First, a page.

Our first issue of 2015 (41.1) begins with the “Africa Reconfigured” cluster, presenting new scholarly and artistic approaches to decolonization emerging from African Studies.

Xavier Livermon argues that new definitions of “tradition”—not just legal rights—have led Black South Africans to “queer” marriage practices. Cheryl Toman offers an account of writer, playwright, and performer Werewere Liking’s distinctive questioning of colonialism through performance art and social activism in Côte d’Ivoire and Mali. Busi Makoni examines how young women creatively relate to the prevailing lexicon of body parts in southern African languages. Our featured artist is Peju Alatise, whose materials and ideas deeply question European and US aesthetics, as Moyo Okediji explains. Creative writers published in this issue, Olumide Popoola and Gabeba Baderoon, examine the workings of gender orders and memory in African contexts.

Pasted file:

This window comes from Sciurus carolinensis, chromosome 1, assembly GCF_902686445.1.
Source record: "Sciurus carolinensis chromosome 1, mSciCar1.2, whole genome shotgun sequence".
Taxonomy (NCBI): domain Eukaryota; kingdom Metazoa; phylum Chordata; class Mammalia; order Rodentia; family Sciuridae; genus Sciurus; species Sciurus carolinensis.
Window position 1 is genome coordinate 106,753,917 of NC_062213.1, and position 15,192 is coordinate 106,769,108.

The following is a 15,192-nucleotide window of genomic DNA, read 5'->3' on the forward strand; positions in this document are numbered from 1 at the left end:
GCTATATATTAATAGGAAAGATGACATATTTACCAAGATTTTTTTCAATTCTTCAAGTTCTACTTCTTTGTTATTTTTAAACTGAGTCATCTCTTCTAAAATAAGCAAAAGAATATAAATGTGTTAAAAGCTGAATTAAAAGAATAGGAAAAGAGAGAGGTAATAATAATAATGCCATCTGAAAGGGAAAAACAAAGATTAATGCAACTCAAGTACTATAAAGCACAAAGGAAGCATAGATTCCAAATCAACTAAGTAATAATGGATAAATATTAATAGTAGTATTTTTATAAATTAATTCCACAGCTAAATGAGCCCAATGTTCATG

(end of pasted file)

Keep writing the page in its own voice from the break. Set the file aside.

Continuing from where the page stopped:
In the second half of this issue, Sara Evans and Agatha Beins reconsider the relationship between race and US women’s liberation in the 1960s and early 1970s. Also, Mark Schuller offers an intersectional analysis of the violence that Haitian women faced in the aftermath of the 2010 earthquake.

Our forum “Teaching about Ferguson” offers reflections by six scholars on how to approach teaching about state-sanctioned violence against people of color in the United States.

Front Cover 41-1 Back Cover 41-1




We are pleased to announce that Marlon Bailey's essay on ballroom culture, “Gender/Racial Realness: Theorizing the Gender System in Ballroom Culture,” in Feminist Studies Volume 37, Number 2, won the 2013 Modern Language Association's Compton-Noll Prize for Best LGBTQ Studies Article.

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